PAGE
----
In 2016, the English Folk Dance and Song Society (EFDSS) was commissioned to deliver the Essex Folk Song Discovery Project by Essex Music Education Hub in seven schools in the Uttlesford region of north west Essex. The project was developed to support the vocal strategy for school children in Key Stages 2 and 3 across the region, by sourcing and re-introducing some traditional local folk songs.
Professional folk artists, Aimée Leonard and Nick Hart, sourced appropriate songs, collected in Essex in the 19th and early 20th centuries, and arranged them for young voices. They visited each participating school for two sessions, teaching a different song in each setting, three hundred and fifty students came together at Saffron Hall to share their songs for a fantastic final performance.
This pack contains the arrangements of eleven folk songs collected from Essex.
The arrangements and dances in this resource were taken from Camden Music Service’s Wider Opportunities (First Access Instrumental) Ceilidh Project which has run over the past few years in association with the English Folk Dance and Song Society. The project provides an opportunity for children to learn ceilidh tunes and the dances that go with them. During the project they are involved as musicians (playing to accompany other children dancing) and as dancers (dancing whilst other children are playing).
In the run-up to the Rendez-Vouz Tall Ships Regatta 2017, the Royal Borough of Greenwich supported schools and groups in the borough to participate in a range of linked activities. The Tall Ships come regularly to the Royal Borough of Greenwich, with many tall ships sailing the Thames. Tall Ships Festivals celebrate sailing ships and mark the start or finish of a huge race to international destinations across the oceans. Tall Ships are large, traditionally rigged sailing ships. There are many styles of tall ship with different numbers of masts and shapes of sail. For hundreds of years tall ships carried people and goods across the seas and around the world, serving as the quickest form of transportation.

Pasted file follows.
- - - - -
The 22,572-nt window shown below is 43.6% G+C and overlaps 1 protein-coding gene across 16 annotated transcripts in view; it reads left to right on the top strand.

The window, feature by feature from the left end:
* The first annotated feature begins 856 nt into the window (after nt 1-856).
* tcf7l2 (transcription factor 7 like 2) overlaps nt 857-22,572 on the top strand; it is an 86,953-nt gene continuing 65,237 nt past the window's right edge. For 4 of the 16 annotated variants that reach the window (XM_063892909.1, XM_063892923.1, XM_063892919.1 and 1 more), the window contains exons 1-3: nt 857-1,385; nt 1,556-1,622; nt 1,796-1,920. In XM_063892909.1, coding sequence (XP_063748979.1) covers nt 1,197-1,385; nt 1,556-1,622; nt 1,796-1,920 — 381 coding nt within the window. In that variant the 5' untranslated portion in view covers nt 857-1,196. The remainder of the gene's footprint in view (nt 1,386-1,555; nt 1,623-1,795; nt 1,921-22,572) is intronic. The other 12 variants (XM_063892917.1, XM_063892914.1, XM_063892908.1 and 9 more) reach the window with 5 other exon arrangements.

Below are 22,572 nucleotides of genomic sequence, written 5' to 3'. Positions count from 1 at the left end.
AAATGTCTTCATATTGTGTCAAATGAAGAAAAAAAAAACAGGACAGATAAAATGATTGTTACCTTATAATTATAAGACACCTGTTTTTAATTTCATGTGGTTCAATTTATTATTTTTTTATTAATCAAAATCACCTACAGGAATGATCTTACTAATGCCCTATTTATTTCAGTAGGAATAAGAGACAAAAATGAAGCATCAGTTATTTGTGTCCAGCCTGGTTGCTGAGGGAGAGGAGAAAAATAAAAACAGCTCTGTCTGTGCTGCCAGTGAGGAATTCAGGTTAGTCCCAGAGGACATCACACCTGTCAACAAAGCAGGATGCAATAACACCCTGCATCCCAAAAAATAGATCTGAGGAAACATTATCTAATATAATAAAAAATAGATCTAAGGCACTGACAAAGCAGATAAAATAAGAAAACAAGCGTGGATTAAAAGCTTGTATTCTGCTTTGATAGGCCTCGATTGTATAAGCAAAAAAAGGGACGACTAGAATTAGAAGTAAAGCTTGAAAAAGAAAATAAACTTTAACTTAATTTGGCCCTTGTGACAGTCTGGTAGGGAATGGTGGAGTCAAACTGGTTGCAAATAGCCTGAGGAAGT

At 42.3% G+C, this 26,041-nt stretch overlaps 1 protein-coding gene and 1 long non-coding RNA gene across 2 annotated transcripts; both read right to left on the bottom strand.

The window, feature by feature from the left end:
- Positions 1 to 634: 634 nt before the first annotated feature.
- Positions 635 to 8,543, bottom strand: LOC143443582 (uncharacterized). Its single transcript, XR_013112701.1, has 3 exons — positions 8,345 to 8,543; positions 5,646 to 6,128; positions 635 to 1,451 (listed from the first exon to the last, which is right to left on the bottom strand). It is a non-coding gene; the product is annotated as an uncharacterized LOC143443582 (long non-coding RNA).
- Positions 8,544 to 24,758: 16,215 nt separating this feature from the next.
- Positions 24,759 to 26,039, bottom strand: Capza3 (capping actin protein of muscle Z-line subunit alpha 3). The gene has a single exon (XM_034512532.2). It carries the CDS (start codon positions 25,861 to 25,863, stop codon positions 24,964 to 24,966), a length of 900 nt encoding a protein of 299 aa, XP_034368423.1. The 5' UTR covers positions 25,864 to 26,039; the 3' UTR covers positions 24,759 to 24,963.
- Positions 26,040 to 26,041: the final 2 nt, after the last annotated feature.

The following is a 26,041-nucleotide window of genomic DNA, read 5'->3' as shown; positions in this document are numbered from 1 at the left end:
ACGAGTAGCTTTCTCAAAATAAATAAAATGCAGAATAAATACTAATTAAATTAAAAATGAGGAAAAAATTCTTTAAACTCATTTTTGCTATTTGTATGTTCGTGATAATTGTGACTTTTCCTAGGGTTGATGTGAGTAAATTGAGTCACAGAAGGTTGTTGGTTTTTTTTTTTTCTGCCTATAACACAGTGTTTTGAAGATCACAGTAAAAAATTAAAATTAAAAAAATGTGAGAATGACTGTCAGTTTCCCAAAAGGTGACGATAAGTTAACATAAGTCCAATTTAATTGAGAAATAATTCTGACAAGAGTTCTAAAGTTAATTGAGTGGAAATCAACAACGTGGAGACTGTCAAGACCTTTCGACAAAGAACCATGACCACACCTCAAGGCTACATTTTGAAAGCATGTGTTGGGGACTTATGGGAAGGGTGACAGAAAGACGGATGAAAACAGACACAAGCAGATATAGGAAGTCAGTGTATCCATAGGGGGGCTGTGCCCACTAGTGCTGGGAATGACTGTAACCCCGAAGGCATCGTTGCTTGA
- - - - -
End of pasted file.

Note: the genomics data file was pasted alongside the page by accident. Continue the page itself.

The oceans and stories of journeys and battles or adventure on the water have inspired many songs. This booklet focuses on songs and shanties that can be learnt and sung by adults, families and children alike. Many of the songs featured in the musical celebrations at the Rendez-Vous Tall Ships Festival in the Royal Borough of Greenwich in April 2017.
Donkey Riding, a traditional work song, was sung by sailors of Celtic and English origin as they loaded timber on the decks of ships in the Canadian harbors of Québec and Miramichi.
When loaded, the ships sailed away to London, England; Fortune Bay in Newfoundland; or even around the Cape Horn of South America.
“Riding the Donkey” refers to sailors' work on the ship's deck using a donkey engine.
A donkey engine is a single-cylinder steam engine invented in 1881, which revolutionized logging and the loading of ships. The donkey engine was first used in the forests of California but was soon used widely in loading ships for transport.
In singing “Donkey Riding,” use a heavy, swinging beat and a natural, robust vocal sound. The whispered quarter-note rhythms imitate the sound of the steam-powered, single-cylinder donkey engine.